I am a big fan of the Kensington Brava "Wicked Women" series, and most Kensington Brava books period, so when I saw this one in the store, I picked it up without second thought.
Unfortunately, this one does not measure up with others I have read.
MaryJanice Davidson has a kooky, madcap style of writing. Sometimes her quirky humor and characters make for an entertaining romp, other times they are simply annoying. This one definitely falls into the latter. The story is only about 64 pages long, really short even for a novella, and the story feels very rushed. It starts out humorously with a series of emails between Julie Kay and Scott, who are two employees of a greeting card company, plus the IT department and the CEO. But then it goes downhill from there. Julie Kay is strong willed, brash and foul mouthed, but then turns inexplicably ditzy at the end of the story. Either persona is not very appealing. I also find Julie Kay referring to sex with Scott as "boning" to be highly unromantic and distasteful coming from a woman's mouth. Scott, who is apparently a 6'5" sex god to look at, acts and speaks most of the time like he is about 12 years old, so it is easy to see why he is a "tremendous geek who never has sex". Enough said.
Leslie Esdaile is a new author to me. I had mixed reactions towards her story. The actual story itself is entertaining with the idea of a girls night on Valentine's day and the resulting mayhem, and the main characters Jocelyn and Raymond and the attraction between them is appealing. What I didn't enjoy as much was the style of speaking used at times. Both protagonists are African American, which is refreshing for a change. However, Ms. Esdaile has them, and other characters, lapsing often into "neighborhood" slang, which to me is awkward coming out of the mouths of a graduate student and a police officer, two highly educated people. It quite frankly reminds me of thugs and gang members and participants of the Jerry Springer show. Perhaps it is just me not having much understanding or exposure to the culture, be that as it may. All in all, not a bad story, but also not great.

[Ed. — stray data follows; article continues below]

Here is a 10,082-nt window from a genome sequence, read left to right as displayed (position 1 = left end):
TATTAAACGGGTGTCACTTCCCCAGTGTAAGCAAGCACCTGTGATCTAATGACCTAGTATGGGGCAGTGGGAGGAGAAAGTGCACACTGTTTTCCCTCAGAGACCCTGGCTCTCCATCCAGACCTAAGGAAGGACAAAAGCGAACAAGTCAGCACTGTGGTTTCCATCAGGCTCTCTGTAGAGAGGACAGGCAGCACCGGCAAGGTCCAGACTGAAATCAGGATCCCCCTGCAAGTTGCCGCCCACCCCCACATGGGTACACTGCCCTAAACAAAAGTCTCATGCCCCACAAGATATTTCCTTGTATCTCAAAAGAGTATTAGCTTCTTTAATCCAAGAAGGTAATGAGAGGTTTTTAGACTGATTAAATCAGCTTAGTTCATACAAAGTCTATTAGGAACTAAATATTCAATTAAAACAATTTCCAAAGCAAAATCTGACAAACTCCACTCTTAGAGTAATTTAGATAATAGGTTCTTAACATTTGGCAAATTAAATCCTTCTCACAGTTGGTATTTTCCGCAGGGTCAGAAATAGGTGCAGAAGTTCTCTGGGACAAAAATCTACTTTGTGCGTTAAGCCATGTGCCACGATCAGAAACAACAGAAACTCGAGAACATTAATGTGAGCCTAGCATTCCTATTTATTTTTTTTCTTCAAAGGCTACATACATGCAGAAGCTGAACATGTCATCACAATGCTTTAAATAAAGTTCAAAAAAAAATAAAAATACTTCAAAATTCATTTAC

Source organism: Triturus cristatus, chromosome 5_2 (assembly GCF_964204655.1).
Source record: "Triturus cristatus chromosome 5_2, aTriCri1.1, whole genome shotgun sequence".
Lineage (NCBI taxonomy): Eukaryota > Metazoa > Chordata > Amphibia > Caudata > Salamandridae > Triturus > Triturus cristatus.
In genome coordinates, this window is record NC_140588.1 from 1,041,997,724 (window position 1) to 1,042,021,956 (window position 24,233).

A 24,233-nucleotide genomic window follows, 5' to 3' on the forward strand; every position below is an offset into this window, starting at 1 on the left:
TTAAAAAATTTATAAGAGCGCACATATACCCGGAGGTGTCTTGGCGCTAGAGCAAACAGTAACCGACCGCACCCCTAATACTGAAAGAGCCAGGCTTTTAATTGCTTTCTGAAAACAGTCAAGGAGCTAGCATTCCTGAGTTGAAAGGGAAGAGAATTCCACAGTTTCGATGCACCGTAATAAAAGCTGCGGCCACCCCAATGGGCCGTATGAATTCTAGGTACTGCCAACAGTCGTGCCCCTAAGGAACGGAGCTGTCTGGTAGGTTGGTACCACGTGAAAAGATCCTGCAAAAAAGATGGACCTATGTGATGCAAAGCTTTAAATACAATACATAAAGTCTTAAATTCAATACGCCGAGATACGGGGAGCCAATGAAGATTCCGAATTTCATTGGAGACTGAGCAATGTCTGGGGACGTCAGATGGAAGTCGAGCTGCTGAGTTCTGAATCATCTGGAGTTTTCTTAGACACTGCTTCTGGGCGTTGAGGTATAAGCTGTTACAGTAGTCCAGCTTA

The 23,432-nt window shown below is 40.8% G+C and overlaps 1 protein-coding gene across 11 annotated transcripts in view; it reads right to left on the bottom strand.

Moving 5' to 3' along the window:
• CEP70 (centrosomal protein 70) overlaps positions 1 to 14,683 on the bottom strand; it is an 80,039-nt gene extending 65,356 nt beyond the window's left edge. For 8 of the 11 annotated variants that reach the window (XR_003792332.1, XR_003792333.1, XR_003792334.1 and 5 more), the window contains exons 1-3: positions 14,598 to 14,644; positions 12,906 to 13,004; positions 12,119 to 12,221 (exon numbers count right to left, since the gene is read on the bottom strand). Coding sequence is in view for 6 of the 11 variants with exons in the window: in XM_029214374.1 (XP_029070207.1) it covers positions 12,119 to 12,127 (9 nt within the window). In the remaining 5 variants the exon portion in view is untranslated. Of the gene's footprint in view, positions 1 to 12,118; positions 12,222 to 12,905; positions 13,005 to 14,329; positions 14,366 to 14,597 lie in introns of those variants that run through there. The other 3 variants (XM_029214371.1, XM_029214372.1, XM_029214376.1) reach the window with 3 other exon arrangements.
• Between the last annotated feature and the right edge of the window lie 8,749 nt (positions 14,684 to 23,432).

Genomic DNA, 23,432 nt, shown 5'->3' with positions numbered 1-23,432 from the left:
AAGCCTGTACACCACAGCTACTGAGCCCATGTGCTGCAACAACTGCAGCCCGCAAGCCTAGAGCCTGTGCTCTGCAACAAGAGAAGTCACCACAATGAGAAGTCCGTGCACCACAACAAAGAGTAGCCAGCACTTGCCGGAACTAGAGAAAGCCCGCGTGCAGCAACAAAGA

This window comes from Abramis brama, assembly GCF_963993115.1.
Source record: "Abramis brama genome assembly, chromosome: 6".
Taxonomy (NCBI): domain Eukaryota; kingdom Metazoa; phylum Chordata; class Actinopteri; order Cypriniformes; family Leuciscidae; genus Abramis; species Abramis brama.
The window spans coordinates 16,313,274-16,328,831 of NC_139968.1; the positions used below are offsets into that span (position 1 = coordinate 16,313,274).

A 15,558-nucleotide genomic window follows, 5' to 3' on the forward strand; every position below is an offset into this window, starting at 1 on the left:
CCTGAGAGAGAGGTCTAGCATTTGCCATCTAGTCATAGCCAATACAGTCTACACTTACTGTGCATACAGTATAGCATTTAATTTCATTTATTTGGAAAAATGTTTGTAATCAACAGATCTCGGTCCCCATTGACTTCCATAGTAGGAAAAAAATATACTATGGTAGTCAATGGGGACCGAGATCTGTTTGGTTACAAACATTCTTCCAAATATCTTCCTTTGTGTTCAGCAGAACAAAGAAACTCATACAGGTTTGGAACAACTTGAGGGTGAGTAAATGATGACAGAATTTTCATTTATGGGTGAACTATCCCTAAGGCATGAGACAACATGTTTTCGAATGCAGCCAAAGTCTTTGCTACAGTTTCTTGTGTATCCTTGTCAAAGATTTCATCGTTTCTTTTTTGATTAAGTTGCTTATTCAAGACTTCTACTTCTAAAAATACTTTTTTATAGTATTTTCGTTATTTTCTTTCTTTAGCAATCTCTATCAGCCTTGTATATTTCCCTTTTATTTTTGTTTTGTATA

Susanna Carr has by far the best story of the three. The heroine Shanna Murphy is planning her Valentine's Day to make it look like she has a hot love life, even though it is the opposite. It seems a little flaky and desperate, but when you see what she has to deal with in her co-workers, her witch of a boss and having to see her ex-lover Calder Smith every day at work, you can start to see what has driven her to this. Of course, her carefully laid plans all fall apart, leaving in her dateless and having to work late on Valentine's Day. Throw in the suspicious death of her boss and a suddenly attentive Calder, and you have a very enjoyable story. My only gripe is that it was too short. I think Shanna and Calder could be very interesting characters, especially Calder, if they were given the opportunity to be totally fleshed out in a complete novel. But overall, pretty good. In my opinion, the only thing to redeem this anthology and bring my overall rating to 3 stars.